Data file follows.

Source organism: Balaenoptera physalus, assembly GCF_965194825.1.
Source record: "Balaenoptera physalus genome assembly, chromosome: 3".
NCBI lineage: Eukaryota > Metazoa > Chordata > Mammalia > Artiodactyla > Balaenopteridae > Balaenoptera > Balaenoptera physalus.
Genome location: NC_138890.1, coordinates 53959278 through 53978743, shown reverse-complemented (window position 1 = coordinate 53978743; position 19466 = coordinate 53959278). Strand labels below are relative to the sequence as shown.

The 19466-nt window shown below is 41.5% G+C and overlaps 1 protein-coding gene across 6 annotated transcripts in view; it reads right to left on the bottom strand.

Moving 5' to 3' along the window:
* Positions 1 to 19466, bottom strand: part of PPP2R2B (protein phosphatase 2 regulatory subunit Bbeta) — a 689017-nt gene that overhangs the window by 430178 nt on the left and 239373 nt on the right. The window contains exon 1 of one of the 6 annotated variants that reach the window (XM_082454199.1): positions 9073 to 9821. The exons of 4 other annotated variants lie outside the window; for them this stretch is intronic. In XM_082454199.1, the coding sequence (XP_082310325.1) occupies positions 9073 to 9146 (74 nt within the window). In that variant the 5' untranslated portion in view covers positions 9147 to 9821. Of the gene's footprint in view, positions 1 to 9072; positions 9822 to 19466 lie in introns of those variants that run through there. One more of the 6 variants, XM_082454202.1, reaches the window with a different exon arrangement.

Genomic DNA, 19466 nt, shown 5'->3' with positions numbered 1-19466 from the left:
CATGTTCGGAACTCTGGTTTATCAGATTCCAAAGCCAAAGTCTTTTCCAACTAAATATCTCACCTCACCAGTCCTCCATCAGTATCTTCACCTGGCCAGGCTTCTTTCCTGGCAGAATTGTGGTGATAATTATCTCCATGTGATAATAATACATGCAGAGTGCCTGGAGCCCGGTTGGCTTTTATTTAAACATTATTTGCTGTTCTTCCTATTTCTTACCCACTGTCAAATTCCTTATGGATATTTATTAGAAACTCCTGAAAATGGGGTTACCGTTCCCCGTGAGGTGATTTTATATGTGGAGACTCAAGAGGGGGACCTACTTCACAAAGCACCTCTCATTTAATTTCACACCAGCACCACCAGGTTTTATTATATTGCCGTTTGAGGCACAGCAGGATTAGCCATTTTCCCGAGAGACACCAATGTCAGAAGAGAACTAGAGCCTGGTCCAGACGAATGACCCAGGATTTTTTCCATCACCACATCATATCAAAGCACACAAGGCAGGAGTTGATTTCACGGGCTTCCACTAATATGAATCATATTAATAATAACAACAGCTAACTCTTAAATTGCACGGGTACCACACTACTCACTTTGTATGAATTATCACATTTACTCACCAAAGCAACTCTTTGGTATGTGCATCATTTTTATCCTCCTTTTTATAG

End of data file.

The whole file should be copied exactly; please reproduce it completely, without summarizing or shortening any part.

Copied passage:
Source organism: Balaenoptera physalus, assembly GCF_965194825.1.
Source record: "Balaenoptera physalus genome assembly, chromosome: 3".
NCBI lineage: Eukaryota > Metazoa > Chordata > Mammalia > Artiodactyla > Balaenopteridae > Balaenoptera > Balaenoptera physalus.
Genome location: NC_138890.1, coordinates 53959278 through 53978743, shown reverse-complemented (window position 1 = coordinate 53978743; position 19466 = coordinate 53959278). Strand labels below are relative to the sequence as shown.

The 19466-nt window shown below is 41.5% G+C and overlaps 1 protein-coding gene across 6 annotated transcripts in view; it reads right to left on the bottom strand.

Moving 5' to 3' along the window:
* Positions 1 to 19466, bottom strand: part of PPP2R2B (protein phosphatase 2 regulatory subunit Bbeta) — a 689017-nt gene that overhangs the window by 430178 nt on the left and 239373 nt on the right. The window contains exon 1 of one of the 6 annotated variants that reach the window (XM_082454199.1): positions 9073 to 9821. The exons of 4 other annotated variants lie outside the window; for them this stretch is intronic. In XM_082454199.1, the coding sequence (XP_082310325.1) occupies positions 9073 to 9146 (74 nt within the window). In that variant the 5' untranslated portion in view covers positions 9147 to 9821. Of the gene's footprint in view, positions 1 to 9072; positions 9822 to 19466 lie in introns of those variants that run through there. One more of the 6 variants, XM_082454202.1, reaches the window with a different exon arrangement.

Genomic DNA, 19466 nt, shown 5'->3' with positions numbered 1-19466 from the left:
CATGTTCGGAACTCTGGTTTATCAGATTCCAAAGCCAAAGTCTTTTCCAACTAAATATCTCACCTCACCAGTCCTCCATCAGTATCTTCACCTGGCCAGGCTTCTTTCCTGGCAGAATTGTGGTGATAATTATCTCCATGTGATAATAATACATGCAGAGTGCCTGGAGCCCGGTTGGCTTTTATTTAAACATTATTTGCTGTTCTTCCTATTTCTTACCCACTGTCAAATTCCTTATGGATATTTATTAGAAACTCCTGAAAATGGGGTTACCGTTCCCCGTGAGGTGATTTTATATGTGGAGACTCAAGAGGGGGACCTACTTCACAAAGCACCTCTCATTTAATTTCACACCAGCACCACCAGGTTTTATTATATTGCCGTTTGAGGCACAGCAGGATTAGCCATTTTCCCGAGAGACACCAATGTCAGAAGAGAACTAGAGCCTGGTCCAGACGAATGACCCAGGATTTTTTCCATCACCACATCATATCAAAGCACACAAGGCAGGAGTTGATTTCACGGGCTTCCACTAATATGAATCATATTAATAATAACAACAGCTAACTCTTAAATTGCACGGGTACCACACTACTCACTTTGTATGAATTATCACATTTACTCACCAAAGCAACTCTTTGGTATGTGCATCATTTTTATCCTCCTTTTTATAG